It’s been awhile since y’all have seen the tomatoes and let me tell you, Doyle is growing larger (more slowly nowadays) and while still green, I’m holding out hope that he gets much bigger and turns red! The four other toms are coming along also, having grown to the size of cherry tomatoes and while I was out trellising the plants some more and doing some general maintenance on the plants, I discovered a handful more tomatoes!! It would seem that I am rather successful at growing tomatoes! *Knock on wood* We wouldn’t want to jinx it now!!
As you may very well remember, the lady that owns the nursery that we stopped off at a few months ago was explaining that it was still too cold in May for tomatoes to really flourish and do their best growing outside in an unprotected environment, so that the crops would be harvested later in the year, so I shouldn’t be too put off by the fact that none of my toms are turning red just yet. That just means plenty of time to grow more tomatoes over the coming weeks! I’m so very excited! I am going to make a crazy batch of salsa … maybe can some of it – depending on how many tomatoes actually grow, and maybe even a few plates of fried green tomatoes! I would be so thrilled!
I don’t know where to find green tomatoes around here – not that they are easy to come by in the States either, but there is farm store not far from here where a local farmer supposedly sells produce and things, including chickens and other livestock, straight off his farm to you. Talk about farm to table! I’m going to go out there in the next couple weeks and see if he is growing tomatoes so that I may be able to buy some of the vine ripe green ones… you never know! Maybe I can find something really nice to make with them and can that too!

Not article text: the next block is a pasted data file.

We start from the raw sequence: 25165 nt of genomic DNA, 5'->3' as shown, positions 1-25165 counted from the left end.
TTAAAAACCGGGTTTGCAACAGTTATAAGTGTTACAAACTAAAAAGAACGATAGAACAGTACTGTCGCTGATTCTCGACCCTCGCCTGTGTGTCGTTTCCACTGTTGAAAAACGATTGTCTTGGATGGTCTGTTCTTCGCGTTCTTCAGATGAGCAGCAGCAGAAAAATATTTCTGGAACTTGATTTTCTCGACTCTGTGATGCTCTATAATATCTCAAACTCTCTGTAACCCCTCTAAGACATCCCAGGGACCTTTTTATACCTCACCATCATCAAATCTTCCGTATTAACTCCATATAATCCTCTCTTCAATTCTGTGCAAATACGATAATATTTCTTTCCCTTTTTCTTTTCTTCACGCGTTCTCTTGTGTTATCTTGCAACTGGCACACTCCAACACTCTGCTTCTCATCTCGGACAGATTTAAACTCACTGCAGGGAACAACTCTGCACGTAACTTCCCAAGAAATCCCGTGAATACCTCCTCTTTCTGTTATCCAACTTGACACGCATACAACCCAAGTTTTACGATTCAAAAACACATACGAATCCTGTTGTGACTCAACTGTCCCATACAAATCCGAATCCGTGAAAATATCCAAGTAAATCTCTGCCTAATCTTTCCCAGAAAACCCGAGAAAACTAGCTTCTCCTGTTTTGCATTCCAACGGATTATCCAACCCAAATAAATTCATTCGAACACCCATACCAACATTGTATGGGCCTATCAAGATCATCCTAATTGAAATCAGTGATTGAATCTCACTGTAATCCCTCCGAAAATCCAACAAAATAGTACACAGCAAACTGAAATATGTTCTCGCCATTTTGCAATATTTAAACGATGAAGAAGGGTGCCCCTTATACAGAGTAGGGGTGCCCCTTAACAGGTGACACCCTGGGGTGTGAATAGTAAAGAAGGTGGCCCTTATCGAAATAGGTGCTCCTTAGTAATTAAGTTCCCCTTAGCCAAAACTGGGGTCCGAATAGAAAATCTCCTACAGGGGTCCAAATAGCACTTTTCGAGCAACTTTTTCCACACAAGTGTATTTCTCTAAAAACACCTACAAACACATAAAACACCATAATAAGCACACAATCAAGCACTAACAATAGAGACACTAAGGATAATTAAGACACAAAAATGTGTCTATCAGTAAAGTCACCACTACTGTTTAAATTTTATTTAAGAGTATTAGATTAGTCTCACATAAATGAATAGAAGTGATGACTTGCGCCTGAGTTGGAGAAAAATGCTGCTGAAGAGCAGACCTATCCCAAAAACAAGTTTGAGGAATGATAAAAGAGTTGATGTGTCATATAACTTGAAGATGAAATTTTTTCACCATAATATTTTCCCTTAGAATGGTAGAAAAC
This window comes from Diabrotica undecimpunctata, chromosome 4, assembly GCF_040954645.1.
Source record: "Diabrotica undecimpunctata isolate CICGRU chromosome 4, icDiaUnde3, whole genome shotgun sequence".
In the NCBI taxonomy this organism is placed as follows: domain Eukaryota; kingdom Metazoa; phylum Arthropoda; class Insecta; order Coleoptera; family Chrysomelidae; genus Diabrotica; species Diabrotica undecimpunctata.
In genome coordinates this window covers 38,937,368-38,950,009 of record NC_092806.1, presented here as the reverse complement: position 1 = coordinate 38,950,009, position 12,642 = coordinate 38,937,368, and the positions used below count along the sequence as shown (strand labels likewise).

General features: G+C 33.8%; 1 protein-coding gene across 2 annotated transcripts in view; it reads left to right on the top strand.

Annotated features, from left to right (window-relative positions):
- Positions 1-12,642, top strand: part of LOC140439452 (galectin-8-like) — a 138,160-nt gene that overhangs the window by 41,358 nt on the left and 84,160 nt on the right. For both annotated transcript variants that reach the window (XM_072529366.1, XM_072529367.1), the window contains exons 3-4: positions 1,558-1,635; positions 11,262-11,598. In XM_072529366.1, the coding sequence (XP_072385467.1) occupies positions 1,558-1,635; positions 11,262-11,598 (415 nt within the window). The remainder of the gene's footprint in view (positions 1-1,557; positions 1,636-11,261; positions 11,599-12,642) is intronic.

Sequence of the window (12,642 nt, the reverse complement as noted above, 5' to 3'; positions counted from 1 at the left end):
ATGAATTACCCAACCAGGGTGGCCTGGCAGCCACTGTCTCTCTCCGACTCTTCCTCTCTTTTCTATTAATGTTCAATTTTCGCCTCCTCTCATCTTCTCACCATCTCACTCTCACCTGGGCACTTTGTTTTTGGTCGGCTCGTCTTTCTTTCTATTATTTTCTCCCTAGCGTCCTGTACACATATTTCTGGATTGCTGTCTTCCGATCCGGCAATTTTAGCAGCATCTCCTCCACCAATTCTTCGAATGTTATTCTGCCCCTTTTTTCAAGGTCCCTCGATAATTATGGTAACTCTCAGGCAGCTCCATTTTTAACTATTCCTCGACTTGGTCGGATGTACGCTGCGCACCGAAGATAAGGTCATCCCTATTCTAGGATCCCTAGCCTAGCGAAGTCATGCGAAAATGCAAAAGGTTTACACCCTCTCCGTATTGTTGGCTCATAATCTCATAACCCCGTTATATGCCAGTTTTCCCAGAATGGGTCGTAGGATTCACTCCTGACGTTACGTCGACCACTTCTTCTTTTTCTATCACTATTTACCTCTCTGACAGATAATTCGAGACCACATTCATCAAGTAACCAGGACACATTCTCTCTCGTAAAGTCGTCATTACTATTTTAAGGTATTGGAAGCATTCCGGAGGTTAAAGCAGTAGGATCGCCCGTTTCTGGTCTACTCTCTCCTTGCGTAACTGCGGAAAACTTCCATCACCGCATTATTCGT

The pepper plants are …. growing. The cayenne pepper plant is not flowering or anything but the caterpillars or something else is eating small holes in the leaves, so I’m not holding out much hope for that plant. But the Habanero pepper plant has white flowers all over it and while there are no actual peppers right now, there might be some tiny ones that grow into nice, big peppers here in a short while!
The aubergine or eggplant plant is dead. Something ate it and it was becoming overwatered or something because the leaves quickly turned brown, then holy and brown, then furled and dead. Oh well. It was just an experiment after all! But the butternut squash plant, after I cut away the two biggest leaves, which coincidentally, had the most holes in them, started to grow an abundance of new leaves that are growing larger, greener and taller each day! We might actually wind up with a couple butternut squash to eat too! Or just a “teacup” butternut squash, in which case it might be enough for one serving of butternut squash risotto… you never know!
Do you remember the windowsill herb planter? Days after the last garden update was posted, a strange, white mold began to grow along the top of the soil and slowly killed the herbs. The rosemary never grew from seed though, just a couple tiny green sprouts and that’s it. Everything else had started to grow though, the cilantro even grew from tall green shoots to taking the shape of cilantro leaves! And died shortly thereafter.
RIP cilantro plant, hereafter named “Corey.”
RIP dill plant, hereafter named “Dill-icious.”
RIP chive plant, hereafter named “Chivey.”
RIP rosemary plant, hereafter named “Rosy.”
Moving on, one of the cool things about my favorite grocery store in England is that they sell potted herbs that you can keep on your windowsill to grow and use – so while I was there picking up ingredients for this weeks French Fridays with Dorie, I bought a cilantro plant or coriander, as its known as here, a Greek Basil plant (which has a rich, intense smell), and chives. I have plans to pick up either a thyme or rosemary plant at the market the next time I’m there, to transplant to my windowsill herb grower.